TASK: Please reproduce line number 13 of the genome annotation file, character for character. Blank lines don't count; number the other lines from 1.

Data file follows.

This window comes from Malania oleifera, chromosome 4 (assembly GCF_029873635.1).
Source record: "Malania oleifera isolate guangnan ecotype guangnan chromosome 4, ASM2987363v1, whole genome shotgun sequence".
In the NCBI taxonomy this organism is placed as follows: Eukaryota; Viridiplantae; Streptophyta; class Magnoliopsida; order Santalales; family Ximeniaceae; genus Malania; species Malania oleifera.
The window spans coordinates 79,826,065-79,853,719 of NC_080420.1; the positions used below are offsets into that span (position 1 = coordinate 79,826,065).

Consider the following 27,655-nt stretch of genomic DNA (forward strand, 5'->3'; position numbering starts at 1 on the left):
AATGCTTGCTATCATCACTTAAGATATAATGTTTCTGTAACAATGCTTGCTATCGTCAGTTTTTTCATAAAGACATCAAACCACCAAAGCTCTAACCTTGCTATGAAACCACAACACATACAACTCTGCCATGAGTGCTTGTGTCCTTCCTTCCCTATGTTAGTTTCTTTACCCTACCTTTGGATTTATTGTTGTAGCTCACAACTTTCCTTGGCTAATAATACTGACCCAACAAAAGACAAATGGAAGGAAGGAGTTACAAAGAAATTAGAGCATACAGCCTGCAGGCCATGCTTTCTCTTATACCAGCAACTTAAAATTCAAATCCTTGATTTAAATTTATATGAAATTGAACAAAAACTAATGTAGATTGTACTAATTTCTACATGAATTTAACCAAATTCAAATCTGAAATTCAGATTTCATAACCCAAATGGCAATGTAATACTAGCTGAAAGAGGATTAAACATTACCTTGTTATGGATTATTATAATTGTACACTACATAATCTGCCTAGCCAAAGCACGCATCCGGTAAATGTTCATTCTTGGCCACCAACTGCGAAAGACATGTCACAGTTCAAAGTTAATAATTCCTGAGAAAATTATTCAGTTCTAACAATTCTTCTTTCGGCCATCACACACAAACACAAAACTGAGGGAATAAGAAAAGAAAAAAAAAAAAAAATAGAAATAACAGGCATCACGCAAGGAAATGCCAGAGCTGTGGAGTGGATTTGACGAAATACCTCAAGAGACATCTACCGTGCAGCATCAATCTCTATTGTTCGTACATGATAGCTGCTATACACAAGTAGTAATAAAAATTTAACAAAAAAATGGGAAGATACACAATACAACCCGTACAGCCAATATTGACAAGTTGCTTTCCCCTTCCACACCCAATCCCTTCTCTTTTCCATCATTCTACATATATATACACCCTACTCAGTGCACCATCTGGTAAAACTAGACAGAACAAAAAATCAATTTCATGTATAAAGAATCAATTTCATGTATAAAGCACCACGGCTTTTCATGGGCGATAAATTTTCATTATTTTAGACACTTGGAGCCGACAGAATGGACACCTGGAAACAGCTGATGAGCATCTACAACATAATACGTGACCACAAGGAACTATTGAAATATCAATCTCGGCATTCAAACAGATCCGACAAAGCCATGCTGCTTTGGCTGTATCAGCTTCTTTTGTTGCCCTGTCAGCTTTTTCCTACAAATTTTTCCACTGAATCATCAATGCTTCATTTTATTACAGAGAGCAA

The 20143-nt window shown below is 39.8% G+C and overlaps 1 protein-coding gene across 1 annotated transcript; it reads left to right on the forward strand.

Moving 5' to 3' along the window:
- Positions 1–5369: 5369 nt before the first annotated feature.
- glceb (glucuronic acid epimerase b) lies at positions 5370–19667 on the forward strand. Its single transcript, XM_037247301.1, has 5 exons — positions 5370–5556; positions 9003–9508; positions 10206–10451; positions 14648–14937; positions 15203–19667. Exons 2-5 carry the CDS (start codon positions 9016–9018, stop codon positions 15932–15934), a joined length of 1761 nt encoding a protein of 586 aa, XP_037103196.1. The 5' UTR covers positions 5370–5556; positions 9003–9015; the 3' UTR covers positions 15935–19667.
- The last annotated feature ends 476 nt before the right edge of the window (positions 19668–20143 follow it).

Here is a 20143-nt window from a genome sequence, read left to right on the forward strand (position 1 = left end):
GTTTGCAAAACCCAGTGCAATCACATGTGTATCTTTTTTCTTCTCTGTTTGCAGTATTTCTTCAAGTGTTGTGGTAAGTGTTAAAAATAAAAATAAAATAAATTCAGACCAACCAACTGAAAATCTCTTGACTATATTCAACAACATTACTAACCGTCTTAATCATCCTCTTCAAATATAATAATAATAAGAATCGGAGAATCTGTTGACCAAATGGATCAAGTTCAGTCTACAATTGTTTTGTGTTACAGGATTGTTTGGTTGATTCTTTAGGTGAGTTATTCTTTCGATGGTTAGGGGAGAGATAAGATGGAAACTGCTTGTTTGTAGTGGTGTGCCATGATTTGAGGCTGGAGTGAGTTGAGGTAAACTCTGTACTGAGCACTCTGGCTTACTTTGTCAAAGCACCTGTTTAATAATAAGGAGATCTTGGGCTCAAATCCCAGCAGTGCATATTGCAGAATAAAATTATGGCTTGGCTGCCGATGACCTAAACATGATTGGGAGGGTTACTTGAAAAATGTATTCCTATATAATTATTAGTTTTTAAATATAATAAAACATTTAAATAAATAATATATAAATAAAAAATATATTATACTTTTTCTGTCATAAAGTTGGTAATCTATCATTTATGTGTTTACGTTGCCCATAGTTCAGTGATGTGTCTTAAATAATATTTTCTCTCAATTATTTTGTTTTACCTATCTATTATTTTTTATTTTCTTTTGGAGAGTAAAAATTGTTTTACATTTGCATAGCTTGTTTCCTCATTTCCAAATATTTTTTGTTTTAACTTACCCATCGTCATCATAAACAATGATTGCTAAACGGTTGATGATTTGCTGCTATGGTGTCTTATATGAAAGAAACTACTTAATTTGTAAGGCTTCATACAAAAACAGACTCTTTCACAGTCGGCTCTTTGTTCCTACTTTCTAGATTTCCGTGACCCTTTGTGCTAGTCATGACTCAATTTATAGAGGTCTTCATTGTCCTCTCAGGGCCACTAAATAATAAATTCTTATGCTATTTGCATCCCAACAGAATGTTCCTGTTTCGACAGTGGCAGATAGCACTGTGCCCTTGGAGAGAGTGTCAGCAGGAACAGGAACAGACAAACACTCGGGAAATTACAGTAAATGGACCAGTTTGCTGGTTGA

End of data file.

GTTTGCAAAACCCAGTGCAATCACATGTGTATCTTTTTTCTTCTCTGTTTGCAGTATTTCTTCAAGTGTTGTGGTAAGTGTTAAAAATAAAAATAAAATAAATTCAGACCAACCAACTGAAAATCTCTTGACTATATTCAACAACATTACTAACCGTCTTAATCATCCTCTTCAAATATAATAATAATAAGAATCGGAGAATCTGTTGACCAAATGGATCAAGTTCAGTCTACAATTGTTTTGTGTTACAGGATTGTTTGGTTGATTCTTTAGGTGAGTTATTCTTTCGATGGTTAGGGGAGAGATAAGATGGAAACTGCTTGTTTGTAGTGGTGTGCCATGATTTGAGGCTGGAGTGAGTTGAGGTAAACTCTGTACTGAGCACTCTGGCTTACTTTGTCAAAGCACCTGTTTAATAATAAGGAGATCTTGGGCTCAAATCCCAGCAGTGCATATTGCAGAATAAAATTATGGCTTGGCTGCCGATGACCTAAACATGATTGGGAGGGTTACTTGAAAAATGTATTCCTATATAATTATTAGTTTTTAAATATAATAAAACATTTAAATAAATAATATATAAATAAAAAATATATTATACTTTTTCTGTCATAAAGTTGGTAATCTATCATTTATGTGTTTACGTTGCCCATAGTTCAGTGATGTGTCTTAAATAATATTTTCTCTCAATTATTTTGTTTTACCTATCTATTATTTTTTATTTTCTTTTGGAGAGTAAAAATTGTTTTACATTTGCATAGCTTGTTTCCTCATTTCCAAATATTTTTTGTTTTAACTTACCCATCGTCATCATAAACAATGATTGCTAAACGGTTGATGATTTGCTGCTATGGTGTCTTATATGAAAGAAACTACTTAATTTGTAAGGCTTCATACAAAAACAGACTCTTTCACAGTCGGCTCTTTGTTCCTACTTTCTAGATTTCCGTGACCCTTTGTGCTAGTCATGACTCAATTTATAGAGGTCTTCATTGTCCTCTCAGGGCCACTAAATAATAAATTCTTATGCTATTTGCATCCCAACAGAATGTTCCTGTTTCGACAGTGGCAGATAGCACTGTGCCCTTGGAGAGAGTGTCAGCAGGAACAGGAACAGACAAACACTCGGGAAATTACAGTAAATGGACCAGTTTGCTGGTTGA